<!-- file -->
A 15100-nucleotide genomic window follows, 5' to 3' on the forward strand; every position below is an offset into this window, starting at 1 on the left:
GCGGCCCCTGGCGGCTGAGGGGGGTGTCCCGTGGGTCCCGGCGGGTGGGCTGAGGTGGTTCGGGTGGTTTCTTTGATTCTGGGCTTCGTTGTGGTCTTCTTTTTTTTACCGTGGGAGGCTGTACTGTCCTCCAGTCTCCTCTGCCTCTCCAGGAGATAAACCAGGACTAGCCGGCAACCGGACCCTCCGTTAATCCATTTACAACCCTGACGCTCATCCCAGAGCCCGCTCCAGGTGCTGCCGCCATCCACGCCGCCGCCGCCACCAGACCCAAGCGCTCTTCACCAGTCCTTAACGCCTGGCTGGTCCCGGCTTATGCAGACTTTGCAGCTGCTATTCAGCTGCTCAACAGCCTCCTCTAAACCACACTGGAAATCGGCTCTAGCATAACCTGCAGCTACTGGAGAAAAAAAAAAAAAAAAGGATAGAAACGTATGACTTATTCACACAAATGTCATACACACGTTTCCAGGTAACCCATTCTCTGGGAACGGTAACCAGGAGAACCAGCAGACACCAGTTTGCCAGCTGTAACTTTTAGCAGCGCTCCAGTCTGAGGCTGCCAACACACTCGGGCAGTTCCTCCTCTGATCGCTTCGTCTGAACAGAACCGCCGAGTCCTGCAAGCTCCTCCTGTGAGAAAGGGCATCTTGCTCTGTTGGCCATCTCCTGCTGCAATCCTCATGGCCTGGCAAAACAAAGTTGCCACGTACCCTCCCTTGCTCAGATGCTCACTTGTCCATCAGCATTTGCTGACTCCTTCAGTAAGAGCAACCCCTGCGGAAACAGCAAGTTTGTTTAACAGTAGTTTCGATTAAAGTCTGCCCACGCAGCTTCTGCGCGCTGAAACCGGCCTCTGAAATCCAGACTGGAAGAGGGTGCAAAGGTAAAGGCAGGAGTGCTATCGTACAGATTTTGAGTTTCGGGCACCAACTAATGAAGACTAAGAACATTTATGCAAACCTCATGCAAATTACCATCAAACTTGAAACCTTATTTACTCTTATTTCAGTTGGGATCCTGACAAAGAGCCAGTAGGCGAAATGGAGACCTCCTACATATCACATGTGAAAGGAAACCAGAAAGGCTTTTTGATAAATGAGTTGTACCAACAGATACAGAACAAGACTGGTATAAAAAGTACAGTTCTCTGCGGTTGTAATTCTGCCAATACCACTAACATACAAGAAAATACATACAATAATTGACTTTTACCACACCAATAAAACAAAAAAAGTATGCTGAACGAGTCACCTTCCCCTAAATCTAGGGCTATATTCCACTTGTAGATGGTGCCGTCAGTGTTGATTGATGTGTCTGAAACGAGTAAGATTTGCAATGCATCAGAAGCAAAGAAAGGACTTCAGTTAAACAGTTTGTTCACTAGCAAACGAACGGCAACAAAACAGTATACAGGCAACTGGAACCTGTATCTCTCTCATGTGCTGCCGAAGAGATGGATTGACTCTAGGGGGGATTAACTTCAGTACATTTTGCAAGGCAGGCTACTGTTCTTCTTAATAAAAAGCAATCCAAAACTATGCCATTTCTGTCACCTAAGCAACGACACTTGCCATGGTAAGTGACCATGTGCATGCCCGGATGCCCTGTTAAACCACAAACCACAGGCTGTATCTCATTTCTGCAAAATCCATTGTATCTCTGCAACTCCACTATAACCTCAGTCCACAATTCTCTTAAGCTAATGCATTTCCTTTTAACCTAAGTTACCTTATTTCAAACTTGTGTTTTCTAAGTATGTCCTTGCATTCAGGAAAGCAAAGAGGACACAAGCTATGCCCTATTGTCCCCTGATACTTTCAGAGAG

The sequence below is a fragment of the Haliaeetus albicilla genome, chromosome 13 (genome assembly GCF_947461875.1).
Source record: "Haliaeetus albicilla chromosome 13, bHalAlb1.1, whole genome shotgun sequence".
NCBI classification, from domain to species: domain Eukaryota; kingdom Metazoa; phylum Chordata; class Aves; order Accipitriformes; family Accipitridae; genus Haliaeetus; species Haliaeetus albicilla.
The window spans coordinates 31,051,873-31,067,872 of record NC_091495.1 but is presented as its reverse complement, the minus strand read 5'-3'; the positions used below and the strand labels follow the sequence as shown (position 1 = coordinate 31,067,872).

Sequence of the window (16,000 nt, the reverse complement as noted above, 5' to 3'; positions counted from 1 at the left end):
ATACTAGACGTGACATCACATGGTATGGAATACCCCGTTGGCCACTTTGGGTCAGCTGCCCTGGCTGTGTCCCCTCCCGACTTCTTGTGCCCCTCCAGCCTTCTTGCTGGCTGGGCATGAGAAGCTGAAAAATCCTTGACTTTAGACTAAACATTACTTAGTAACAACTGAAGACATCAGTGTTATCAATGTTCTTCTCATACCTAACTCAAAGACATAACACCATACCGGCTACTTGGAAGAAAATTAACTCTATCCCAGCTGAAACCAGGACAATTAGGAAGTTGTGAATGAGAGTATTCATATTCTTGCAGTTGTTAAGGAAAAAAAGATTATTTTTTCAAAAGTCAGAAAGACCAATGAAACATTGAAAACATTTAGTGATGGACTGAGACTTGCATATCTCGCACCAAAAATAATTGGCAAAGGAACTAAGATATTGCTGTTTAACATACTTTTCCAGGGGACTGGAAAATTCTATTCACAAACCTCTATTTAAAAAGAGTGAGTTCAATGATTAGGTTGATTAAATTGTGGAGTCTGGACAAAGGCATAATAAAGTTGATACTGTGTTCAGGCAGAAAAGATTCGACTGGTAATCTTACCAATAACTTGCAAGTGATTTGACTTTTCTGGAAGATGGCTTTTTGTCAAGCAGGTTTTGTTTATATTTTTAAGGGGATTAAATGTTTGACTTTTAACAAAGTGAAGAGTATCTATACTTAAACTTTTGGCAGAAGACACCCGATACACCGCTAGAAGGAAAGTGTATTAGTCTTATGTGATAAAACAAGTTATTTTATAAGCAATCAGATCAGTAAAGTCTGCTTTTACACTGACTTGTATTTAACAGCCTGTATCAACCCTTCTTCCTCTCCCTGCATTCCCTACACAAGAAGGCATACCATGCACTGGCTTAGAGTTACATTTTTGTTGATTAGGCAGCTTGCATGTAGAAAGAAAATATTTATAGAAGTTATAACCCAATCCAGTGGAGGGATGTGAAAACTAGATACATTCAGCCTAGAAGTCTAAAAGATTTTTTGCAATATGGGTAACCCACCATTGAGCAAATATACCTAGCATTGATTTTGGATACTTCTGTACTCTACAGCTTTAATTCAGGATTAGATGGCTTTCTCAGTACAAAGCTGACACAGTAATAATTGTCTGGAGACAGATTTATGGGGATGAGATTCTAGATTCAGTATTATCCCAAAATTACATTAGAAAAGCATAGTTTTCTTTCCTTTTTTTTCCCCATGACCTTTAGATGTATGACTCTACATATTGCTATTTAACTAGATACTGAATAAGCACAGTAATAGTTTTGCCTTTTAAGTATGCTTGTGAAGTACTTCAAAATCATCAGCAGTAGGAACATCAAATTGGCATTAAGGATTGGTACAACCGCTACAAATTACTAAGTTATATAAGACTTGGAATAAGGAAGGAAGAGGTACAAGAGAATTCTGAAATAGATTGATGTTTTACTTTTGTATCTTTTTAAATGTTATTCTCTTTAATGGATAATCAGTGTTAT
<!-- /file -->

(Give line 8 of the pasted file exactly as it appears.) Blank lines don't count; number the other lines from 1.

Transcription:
ATACTAGACGTGACATCACATGGTATGGAATACCCCGTTGGCCACTTTGGGTCAGCTGCCCTGGCTGTGTCCCCTCCCGACTTCTTGTGCCCCTCCAGCCTTCTTGCTGGCTGGGCATGAGAAGCTGAAAAATCCTTGACTTTAGACTAAACATTACTTAGTAACAACTGAAGACATCAGTGTTATCAATGTTCTTCTCATACCTAACTCAAAGACATAACACCATACCGGCTACTTGGAAGAAAATTAACTCTATCCCAGCTGAAACCAGGACAATTAGGAAGTTGTGAATGAGAGTATTCATATTCTTGCAGTTGTTAAGGAAAAAAAGATTATTTTTTCAAAAGTCAGAAAGACCAATGAAACATTGAAAACATTTAGTGATGGACTGAGACTTGCATATCTCGCACCAAAAATAATTGGCAAAGGAACTAAGATATTGCTGTTTAACATACTTTTCCAGGGGACTGGAAAATTCTATTCACAAACCTCTATTTAAAAAGAGTGAGTTCAATGATTAGGTTGATTAAATTGTGGAGTCTGGACAAAGGCATAATAAAGTTGATACTGTGTTCAGGCAGAAAAGATTCGACTGGTAATCTTACCAATAACTTGCAAGTGATTTGACTTTTCTGGAAGATGGCTTTTTGTCAAGCAGGTTTTGTTTATATTTTTAAGGGGATTAAATGTTTGACTTTTAACAAAGTGAAGAGTATCTATACTTAAACTTTTGGCAGAAGACACCCGATACACCGCTAGAAGGAAAGTGTATTAGTCTTATGTGATAAAACAAGTTATTTTATAAGCAATCAGATCAGTAAAGTCTGCTTTTACACTGACTTGTATTTAACAGCCTGTATCAACCCTTCTTCCTCTCCCTGCATTCCCTACACAAGAAGGCATACCATGCACTGGCTTAGAGTTACATTTTTGTTGATTAGGCAGCTTGCATGTAGAAAGAAAATATTTATAGAAGTTATAACCCAATCCAGTGGAGGGATGTGAAAACTAGATACATTCAGCCTAGAAGTCTAAAAGATTTTTTGCAATATGGGTAACCCACCATTGAGCAAATATACCTAGCATTGATTTTGGATACTTCTGTACTCTACAGCTTTAATTCAGGATTAGATGGCTTTCTCAGTACAAAGCTGACACAGTAATAATTGTCTGGAGACAGATTTATGGGGATGAGATTCTAGATTCAGTATTATCCCAAAATTACATTAGAAAAGCATAGTTTTCTTTCCTTTTTTTTCCCCATGACCTTTAGATGTATGACTCTACATATTGCTATTTAACTAGATACTGAATAAGCACAGTAATAGTTTTGCCTTTTAAGTATGCTTGTGAAGTACTTCAAAATCATCAGCAGTAGGAACATCAAATTGGCATTAAGGATTGGTACAACCGCTACAAATTACTAAGTTATATAAGACTTGGAATAAGGAAGGAAGAGGTACAAGAGAATTCTGAAATAGATTGATGTTTTACTTTTGTATCTTTTTAAATGTTATTCTCTTTAATGGATAATCAGTGTTAT